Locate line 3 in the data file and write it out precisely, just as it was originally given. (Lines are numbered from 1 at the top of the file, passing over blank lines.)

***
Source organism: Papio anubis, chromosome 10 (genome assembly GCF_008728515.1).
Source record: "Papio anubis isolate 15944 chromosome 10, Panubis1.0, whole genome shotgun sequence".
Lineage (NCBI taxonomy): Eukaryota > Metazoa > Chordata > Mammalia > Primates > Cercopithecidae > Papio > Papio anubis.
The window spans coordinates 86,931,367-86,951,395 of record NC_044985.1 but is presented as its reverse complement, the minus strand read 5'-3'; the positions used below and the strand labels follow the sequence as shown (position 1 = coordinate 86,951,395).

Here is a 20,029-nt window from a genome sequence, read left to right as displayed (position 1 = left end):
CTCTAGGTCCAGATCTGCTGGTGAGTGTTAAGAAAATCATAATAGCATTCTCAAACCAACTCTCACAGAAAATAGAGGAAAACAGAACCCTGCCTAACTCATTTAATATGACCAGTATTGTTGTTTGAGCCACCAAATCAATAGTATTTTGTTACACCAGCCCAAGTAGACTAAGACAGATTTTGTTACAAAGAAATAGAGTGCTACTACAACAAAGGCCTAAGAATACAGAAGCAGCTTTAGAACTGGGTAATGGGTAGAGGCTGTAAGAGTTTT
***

Lineage (NCBI taxonomy): Eukaryota > Metazoa > Chordata > Mammalia > Primates > Cercopithecidae > Papio > Papio anubis.